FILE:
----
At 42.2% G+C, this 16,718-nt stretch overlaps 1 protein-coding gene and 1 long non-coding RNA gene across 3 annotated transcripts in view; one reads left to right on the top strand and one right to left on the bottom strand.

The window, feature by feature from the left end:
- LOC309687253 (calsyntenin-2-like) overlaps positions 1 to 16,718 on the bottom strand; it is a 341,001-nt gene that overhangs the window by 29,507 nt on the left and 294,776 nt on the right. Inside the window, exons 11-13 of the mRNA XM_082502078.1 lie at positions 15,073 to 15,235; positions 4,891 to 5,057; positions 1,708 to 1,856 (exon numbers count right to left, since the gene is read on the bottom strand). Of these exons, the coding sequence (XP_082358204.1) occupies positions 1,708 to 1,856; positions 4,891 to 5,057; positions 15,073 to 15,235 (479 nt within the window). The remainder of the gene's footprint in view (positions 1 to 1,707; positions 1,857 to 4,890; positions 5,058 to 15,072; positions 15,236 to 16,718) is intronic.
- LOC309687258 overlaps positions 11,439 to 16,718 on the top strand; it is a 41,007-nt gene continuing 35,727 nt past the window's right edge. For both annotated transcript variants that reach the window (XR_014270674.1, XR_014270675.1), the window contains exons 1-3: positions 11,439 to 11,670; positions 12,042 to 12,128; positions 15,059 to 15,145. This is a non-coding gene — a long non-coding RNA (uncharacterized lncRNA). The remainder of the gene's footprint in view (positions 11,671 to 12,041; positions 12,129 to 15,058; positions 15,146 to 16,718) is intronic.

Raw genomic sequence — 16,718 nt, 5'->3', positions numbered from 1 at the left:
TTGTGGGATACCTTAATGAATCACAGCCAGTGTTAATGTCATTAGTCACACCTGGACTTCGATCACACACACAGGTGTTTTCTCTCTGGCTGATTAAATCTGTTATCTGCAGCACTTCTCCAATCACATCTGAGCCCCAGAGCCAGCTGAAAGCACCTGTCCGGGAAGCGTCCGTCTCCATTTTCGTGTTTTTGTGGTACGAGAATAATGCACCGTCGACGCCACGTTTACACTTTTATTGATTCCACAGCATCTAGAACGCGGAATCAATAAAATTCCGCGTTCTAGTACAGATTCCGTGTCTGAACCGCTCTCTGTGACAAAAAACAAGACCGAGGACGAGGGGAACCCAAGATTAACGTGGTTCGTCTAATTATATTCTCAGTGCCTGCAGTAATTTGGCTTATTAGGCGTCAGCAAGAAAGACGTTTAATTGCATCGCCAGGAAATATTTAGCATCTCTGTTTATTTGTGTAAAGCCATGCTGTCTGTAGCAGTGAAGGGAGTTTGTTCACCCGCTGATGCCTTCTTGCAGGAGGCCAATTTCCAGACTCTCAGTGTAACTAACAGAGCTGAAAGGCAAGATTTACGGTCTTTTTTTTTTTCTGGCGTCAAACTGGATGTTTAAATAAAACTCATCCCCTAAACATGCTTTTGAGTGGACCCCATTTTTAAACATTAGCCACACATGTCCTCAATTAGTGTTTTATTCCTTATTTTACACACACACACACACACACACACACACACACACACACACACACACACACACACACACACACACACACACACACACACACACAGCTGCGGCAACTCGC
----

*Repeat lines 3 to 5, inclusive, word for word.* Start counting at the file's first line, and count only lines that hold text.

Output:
- LOC309687253 (calsyntenin-2-like) overlaps positions 1 to 16,718 on the bottom strand; it is a 341,001-nt gene that overhangs the window by 29,507 nt on the left and 294,776 nt on the right. Inside the window, exons 11-13 of the mRNA XM_082502078.1 lie at positions 15,073 to 15,235; positions 4,891 to 5,057; positions 1,708 to 1,856 (exon numbers count right to left, since the gene is read on the bottom strand). Of these exons, the coding sequence (XP_082358204.1) occupies positions 1,708 to 1,856; positions 4,891 to 5,057; positions 15,073 to 15,235 (479 nt within the window). The remainder of the gene's footprint in view (positions 1 to 1,707; positions 1,857 to 4,890; positions 5,058 to 15,072; positions 15,236 to 16,718) is intronic.
- LOC309687258 overlaps positions 11,439 to 16,718 on the top strand; it is a 41,007-nt gene continuing 35,727 nt past the window's right edge. For both annotated transcript variants that reach the window (XR_014270674.1, XR_014270675.1), the window contains exons 1-3: positions 11,439 to 11,670; positions 12,042 to 12,128; positions 15,059 to 15,145. This is a non-coding gene — a long non-coding RNA (uncharacterized lncRNA). The remainder of the gene's footprint in view (positions 11,671 to 12,041; positions 12,129 to 15,058; positions 15,146 to 16,718) is intronic.

Raw genomic sequence — 16,718 nt, 5'->3', positions numbered from 1 at the left: